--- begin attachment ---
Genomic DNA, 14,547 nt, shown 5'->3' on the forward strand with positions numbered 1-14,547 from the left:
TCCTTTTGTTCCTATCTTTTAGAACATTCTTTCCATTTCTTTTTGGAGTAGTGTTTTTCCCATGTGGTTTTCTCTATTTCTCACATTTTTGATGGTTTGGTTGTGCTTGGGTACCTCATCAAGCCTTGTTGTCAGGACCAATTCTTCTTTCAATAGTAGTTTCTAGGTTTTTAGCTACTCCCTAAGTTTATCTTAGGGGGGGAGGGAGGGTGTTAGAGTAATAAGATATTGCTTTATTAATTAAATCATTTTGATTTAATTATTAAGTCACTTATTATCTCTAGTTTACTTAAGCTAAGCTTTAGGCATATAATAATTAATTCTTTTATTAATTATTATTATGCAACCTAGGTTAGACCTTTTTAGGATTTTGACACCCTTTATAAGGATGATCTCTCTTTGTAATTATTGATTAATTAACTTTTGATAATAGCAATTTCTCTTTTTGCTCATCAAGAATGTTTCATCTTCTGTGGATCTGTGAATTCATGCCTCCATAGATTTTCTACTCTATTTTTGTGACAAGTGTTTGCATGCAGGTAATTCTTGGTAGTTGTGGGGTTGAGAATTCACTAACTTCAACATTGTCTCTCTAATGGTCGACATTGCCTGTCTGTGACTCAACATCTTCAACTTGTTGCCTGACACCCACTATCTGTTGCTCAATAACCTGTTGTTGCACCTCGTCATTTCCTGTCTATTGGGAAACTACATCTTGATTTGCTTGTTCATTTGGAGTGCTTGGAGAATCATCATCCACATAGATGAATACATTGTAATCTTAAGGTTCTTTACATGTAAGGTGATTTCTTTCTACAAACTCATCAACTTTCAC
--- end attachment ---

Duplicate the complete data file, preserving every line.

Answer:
Genomic DNA, 14,547 nt, shown 5'->3' on the forward strand with positions numbered 1-14,547 from the left:
TCCTTTTGTTCCTATCTTTTAGAACATTCTTTCCATTTCTTTTTGGAGTAGTGTTTTTCCCATGTGGTTTTCTCTATTTCTCACATTTTTGATGGTTTGGTTGTGCTTGGGTACCTCATCAAGCCTTGTTGTCAGGACCAATTCTTCTTTCAATAGTAGTTTCTAGGTTTTTAGCTACTCCCTAAGTTTATCTTAGGGGGGGAGGGAGGGTGTTAGAGTAATAAGATATTGCTTTATTAATTAAATCATTTTGATTTAATTATTAAGTCACTTATTATCTCTAGTTTACTTAAGCTAAGCTTTAGGCATATAATAATTAATTCTTTTATTAATTATTATTATGCAACCTAGGTTAGACCTTTTTAGGATTTTGACACCCTTTATAAGGATGATCTCTCTTTGTAATTATTGATTAATTAACTTTTGATAATAGCAATTTCTCTTTTTGCTCATCAAGAATGTTTCATCTTCTGTGGATCTGTGAATTCATGCCTCCATAGATTTTCTACTCTATTTTTGTGACAAGTGTTTGCATGCAGGTAATTCTTGGTAGTTGTGGGGTTGAGAATTCACTAACTTCAACATTGTCTCTCTAATGGTCGACATTGCCTGTCTGTGACTCAACATCTTCAACTTGTTGCCTGACACCCACTATCTGTTGCTCAATAACCTGTTGTTGCACCTCGTCATTTCCTGTCTATTGGGAAACTACATCTTGATTTGCTTGTTCATTTGGAGTGCTTGGAGAATCATCATCCACATAGATGAATACATTGTAATCTTAAGGTTCTTTACATGTAAGGTGATTTCTTTCTACAAACTCATCAACTTTCAC